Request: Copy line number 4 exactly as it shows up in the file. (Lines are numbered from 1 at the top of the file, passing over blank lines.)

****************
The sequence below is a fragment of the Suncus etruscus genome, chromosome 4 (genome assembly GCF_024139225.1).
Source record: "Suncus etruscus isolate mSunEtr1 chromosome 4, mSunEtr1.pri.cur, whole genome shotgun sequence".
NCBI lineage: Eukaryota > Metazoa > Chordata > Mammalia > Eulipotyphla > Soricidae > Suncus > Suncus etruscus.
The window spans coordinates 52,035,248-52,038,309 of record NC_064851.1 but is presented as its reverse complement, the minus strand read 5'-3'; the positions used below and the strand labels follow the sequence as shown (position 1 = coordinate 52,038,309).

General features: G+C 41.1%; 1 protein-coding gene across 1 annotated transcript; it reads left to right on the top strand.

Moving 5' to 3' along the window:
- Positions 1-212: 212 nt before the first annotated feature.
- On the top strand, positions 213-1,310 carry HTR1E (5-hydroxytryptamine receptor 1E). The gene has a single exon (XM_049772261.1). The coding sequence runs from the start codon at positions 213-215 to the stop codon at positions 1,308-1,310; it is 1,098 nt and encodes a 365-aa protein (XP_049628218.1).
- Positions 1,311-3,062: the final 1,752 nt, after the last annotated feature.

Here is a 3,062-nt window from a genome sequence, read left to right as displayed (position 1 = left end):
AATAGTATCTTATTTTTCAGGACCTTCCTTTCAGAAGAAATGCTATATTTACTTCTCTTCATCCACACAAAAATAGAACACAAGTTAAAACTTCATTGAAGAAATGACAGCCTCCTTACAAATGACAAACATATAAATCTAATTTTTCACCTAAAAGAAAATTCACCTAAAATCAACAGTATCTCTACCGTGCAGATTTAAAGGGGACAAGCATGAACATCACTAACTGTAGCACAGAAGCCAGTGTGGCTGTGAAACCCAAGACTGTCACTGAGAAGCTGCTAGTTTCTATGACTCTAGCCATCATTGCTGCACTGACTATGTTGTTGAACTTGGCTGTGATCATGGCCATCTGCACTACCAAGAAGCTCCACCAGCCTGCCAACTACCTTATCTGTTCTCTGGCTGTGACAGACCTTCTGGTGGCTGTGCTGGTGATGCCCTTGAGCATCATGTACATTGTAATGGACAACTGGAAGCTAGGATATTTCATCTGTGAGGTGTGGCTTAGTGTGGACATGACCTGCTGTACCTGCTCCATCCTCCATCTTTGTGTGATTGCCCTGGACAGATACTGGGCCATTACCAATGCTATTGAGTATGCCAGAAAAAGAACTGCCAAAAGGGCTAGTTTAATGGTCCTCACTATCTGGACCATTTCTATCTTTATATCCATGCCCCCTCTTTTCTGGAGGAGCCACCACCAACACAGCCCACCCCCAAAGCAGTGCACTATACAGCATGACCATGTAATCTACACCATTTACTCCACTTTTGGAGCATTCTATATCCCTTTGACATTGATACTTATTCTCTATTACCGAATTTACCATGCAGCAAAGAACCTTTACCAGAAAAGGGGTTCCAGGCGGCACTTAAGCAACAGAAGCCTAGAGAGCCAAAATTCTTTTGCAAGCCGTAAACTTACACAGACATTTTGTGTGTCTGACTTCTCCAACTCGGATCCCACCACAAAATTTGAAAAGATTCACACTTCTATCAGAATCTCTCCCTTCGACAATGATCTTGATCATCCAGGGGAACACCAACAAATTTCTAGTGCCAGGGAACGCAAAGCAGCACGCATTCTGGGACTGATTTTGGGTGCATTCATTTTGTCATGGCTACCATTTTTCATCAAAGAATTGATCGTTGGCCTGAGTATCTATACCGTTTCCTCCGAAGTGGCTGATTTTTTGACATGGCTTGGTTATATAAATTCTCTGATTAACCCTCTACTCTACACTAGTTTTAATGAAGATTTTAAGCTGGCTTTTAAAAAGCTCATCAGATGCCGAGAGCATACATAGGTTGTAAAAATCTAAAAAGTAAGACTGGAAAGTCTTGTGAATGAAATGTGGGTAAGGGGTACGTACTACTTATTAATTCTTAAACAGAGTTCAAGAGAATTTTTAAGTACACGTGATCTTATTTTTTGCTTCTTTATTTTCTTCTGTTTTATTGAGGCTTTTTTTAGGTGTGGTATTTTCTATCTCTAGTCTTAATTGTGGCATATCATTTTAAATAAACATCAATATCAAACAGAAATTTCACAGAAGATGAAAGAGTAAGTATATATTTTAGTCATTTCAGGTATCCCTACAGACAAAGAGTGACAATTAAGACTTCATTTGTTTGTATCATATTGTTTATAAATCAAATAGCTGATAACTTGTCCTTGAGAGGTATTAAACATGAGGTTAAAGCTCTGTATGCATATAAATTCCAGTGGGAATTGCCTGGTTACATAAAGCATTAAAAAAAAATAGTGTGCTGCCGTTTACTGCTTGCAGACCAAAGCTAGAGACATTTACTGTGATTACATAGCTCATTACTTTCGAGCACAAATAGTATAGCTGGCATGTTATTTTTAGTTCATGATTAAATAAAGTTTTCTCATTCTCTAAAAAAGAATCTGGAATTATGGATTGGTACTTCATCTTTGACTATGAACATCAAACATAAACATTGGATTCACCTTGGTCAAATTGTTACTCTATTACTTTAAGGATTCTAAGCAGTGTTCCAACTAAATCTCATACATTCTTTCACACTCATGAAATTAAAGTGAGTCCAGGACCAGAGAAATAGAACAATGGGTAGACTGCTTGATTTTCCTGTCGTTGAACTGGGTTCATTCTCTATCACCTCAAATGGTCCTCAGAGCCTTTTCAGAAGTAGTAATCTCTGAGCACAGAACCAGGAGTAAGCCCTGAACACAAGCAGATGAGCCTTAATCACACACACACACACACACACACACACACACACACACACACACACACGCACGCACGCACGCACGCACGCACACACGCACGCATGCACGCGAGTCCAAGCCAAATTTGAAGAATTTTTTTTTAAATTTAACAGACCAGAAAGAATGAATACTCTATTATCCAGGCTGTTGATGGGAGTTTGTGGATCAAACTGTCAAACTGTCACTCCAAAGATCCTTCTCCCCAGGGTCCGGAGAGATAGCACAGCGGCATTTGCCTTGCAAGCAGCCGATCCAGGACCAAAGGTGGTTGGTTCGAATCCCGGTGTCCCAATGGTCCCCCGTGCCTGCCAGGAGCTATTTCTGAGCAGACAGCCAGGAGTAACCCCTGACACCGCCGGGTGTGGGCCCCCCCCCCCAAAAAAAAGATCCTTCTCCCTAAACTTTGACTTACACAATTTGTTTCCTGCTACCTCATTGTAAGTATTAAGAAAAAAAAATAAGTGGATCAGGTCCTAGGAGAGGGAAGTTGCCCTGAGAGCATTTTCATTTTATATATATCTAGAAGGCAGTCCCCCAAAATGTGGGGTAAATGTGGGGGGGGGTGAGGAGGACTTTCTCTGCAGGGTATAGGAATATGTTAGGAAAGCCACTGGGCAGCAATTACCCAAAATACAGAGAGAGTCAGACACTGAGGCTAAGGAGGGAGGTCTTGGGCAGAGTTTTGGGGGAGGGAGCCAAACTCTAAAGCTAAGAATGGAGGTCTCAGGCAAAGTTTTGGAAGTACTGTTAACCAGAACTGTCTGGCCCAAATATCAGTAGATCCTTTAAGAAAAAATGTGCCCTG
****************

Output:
The window spans coordinates 52,035,248-52,038,309 of record NC_064851.1 but is presented as its reverse complement, the minus strand read 5'-3'; the positions used below and the strand labels follow the sequence as shown (position 1 = coordinate 52,038,309).